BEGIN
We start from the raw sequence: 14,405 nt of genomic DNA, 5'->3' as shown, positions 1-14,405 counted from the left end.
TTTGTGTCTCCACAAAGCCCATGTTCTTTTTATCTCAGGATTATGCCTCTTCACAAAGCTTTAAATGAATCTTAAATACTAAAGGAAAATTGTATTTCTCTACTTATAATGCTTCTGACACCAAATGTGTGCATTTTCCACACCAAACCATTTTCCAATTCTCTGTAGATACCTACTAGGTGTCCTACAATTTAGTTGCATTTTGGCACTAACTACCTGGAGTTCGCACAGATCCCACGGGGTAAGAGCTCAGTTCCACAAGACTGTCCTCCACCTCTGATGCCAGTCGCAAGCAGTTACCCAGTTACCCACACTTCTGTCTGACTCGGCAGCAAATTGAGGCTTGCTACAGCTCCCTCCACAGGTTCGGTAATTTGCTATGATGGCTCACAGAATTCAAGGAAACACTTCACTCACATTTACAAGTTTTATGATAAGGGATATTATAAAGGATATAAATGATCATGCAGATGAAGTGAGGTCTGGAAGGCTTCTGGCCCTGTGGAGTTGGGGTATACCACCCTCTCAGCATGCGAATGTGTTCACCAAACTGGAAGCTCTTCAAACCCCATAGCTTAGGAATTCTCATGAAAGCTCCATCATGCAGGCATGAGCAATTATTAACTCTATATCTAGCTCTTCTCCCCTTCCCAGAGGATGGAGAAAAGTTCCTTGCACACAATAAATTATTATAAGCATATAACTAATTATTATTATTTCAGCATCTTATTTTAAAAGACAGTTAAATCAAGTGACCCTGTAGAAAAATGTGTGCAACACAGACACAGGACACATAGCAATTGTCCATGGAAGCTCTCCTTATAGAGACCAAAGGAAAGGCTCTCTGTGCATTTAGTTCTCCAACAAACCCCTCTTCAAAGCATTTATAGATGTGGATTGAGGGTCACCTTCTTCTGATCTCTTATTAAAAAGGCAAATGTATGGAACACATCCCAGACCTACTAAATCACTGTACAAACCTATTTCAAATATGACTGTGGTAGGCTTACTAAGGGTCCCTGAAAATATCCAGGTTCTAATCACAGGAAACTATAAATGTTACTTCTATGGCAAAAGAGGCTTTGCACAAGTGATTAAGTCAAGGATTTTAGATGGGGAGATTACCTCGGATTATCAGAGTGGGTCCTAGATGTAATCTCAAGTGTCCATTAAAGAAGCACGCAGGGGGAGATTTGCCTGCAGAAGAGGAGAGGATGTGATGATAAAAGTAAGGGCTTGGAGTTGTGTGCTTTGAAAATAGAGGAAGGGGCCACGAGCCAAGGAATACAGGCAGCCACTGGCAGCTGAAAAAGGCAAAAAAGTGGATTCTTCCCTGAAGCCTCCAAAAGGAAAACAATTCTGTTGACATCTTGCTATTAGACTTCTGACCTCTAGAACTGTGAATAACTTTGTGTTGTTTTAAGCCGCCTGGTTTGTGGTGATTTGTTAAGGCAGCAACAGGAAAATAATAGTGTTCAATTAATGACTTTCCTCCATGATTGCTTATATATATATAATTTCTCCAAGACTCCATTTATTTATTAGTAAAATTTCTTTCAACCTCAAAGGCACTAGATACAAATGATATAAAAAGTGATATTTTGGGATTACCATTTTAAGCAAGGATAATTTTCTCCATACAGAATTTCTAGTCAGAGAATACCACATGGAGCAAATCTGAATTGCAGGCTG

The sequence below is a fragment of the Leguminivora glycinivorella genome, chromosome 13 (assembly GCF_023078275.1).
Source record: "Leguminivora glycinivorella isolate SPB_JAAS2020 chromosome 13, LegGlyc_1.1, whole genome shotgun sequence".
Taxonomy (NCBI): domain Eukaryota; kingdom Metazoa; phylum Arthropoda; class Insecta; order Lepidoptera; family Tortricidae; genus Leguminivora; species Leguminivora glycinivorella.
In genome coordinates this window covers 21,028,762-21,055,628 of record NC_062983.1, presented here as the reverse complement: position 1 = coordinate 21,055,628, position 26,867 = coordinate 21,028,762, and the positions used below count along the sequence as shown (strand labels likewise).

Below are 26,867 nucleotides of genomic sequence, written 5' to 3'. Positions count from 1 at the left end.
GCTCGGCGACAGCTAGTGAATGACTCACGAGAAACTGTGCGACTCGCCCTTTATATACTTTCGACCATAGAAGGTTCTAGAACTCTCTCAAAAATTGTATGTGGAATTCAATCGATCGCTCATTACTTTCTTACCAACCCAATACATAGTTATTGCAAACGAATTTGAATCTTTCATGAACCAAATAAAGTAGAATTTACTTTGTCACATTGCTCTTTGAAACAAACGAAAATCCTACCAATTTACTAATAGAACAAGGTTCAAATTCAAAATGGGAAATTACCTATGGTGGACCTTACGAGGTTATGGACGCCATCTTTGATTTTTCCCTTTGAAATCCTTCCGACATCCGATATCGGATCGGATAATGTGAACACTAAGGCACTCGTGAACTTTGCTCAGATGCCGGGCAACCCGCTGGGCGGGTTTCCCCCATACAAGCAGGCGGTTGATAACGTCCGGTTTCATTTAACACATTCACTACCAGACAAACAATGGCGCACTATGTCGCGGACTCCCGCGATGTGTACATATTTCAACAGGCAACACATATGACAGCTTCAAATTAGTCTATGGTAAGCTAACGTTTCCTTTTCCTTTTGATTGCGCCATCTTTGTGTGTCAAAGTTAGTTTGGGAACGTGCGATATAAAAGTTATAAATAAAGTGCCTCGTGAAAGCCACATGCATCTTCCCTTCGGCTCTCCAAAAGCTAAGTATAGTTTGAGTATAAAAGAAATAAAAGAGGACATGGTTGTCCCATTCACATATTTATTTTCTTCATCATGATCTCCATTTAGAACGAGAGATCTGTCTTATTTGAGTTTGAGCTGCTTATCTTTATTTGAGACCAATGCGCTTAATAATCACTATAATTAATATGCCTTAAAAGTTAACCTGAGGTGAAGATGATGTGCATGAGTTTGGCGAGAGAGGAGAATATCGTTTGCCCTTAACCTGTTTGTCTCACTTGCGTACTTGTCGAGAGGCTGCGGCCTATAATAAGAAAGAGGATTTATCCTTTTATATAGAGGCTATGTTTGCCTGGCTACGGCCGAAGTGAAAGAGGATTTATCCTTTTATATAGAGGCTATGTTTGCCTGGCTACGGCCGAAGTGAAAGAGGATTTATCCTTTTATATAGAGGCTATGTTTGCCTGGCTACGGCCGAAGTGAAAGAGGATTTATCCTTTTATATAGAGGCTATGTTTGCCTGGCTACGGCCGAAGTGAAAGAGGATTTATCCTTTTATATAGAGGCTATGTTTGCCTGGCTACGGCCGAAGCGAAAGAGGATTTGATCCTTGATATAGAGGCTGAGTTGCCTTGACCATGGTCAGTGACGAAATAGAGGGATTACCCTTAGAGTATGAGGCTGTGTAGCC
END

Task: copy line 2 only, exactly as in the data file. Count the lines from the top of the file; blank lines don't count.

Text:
TTTGTGTCTCCACAAAGCCCATGTTCTTTTTATCTCAGGATTATGCCTCTTCACAAAGCTTTAAATGAATCTTAAATACTAAAGGAAAATTGTATTTCTCTACTTATAATGCTTCTGACACCAAATGTGTGCATTTTCCACACCAAACCATTTTCCAATTCTCTGTAGATACCTACTAGGTGTCCTACAATTTAGTTGCATTTTGGCACTAACTACCTGGAGTTCGCACAGATCCCACGGGGTAAGAGCTCAGTTCCACAAGACTGTCCTCCACCTCTGATGCCAGTCGCAAGCAGTTACCCAGTTACCCACACTTCTGTCTGACTCGGCAGCAAATTGAGGCTTGCTACAGCTCCCTCCACAGGTTCGGTAATTTGCTATGATGGCTCACAGAATTCAAGGAAACACTTCACTCACATTTACAAGTTTTATGATAAGGGATATTATAAAGGATATAAATGATCATGCAGATGAAGTGAGGTCTGGAAGGCTTCTGGCCCTGTGGAGTTGGGGTATACCACCCTCTCAGCATGCGAATGTGTTCACCAAACTGGAAGCTCTTCAAACCCCATAGCTTAGGAATTCTCATGAAAGCTCCATCATGCAGGCATGAGCAATTATTAACTCTATATCTAGCTCTTCTCCCCTTCCCAGAGGATGGAGAAAAGTTCCTTGCACACAATAAATTATTATAAGCATATAACTAATTATTATTATTTCAGCATCTTATTTTAAAAGACAGTTAAATCAAGTGACCCTGTAGAAAAATGTGTGCAACACAGACACAGGACACATAGCAATTGTCCATGGAAGCTCTCCTTATAGAGACCAAAGGAAAGGCTCTCTGTGCATTTAGTTCTCCAACAAACCCCTCTTCAAAGCATTTATAGATGTGGATTGAGGGTCACCTTCTTCTGATCTCTTATTAAAAAGGCAAATGTATGGAACACATCCCAGACCTACTAAATCACTGTACAAACCTATTTCAAATATGACTGTGGTAGGCTTACTAAGGGTCCCTGAAAATATCCAGGTTCTAATCACAGGAAACTATAAATGTTACTTCTATGGCAAAAGAGGCTTTGCACAAGTGATTAAGTCAAGGATTTTAGATGGGGAGATTACCTCGGATTATCAGAGTGGGTCCTAGATGTAATCTCAAGTGTCCATTAAAGAAGCACGCAGGGGGAGATTTGCCTGCAGAAGAGGAGAGGATGTGATGATAAAAGTAAGGGCTTGGAGTTGTGTGCTTTGAAAATAGAGGAAGGGGCCACGAGCCAAGGAATACAGGCAGCCACTGGCAGCTGAAAAAGGCAAAAAAGTGGATTCTTCCCTGAAGCCTCCAAAAGGAAAACAATTCTGTTGACATCTTGCTATTAGACTTCTGACCTCTAGAACTGTGAATAACTTTGTGTTGTTTTAAGCCGCCTGGTTTGTGGTGATTTGTTAAGGCAGCAACAGGAAAATAATAGTGTTCAATTAATGACTTTCCTCCATGATTGCTTATATATATATAATTTCTCCAAGACTCCATTTATTTATTAGTAAAATTTCTTTCAACCTCAAAGGCACTAGATACAAATGATATAAAAAGTGATATTTTGGGATTACCATTTTAAGCAAGGATAATTTTCTCCATACAGAATTTCTAGTCAGAGAATACCACATGGAGCAAATCTGAATTGCAGGCTG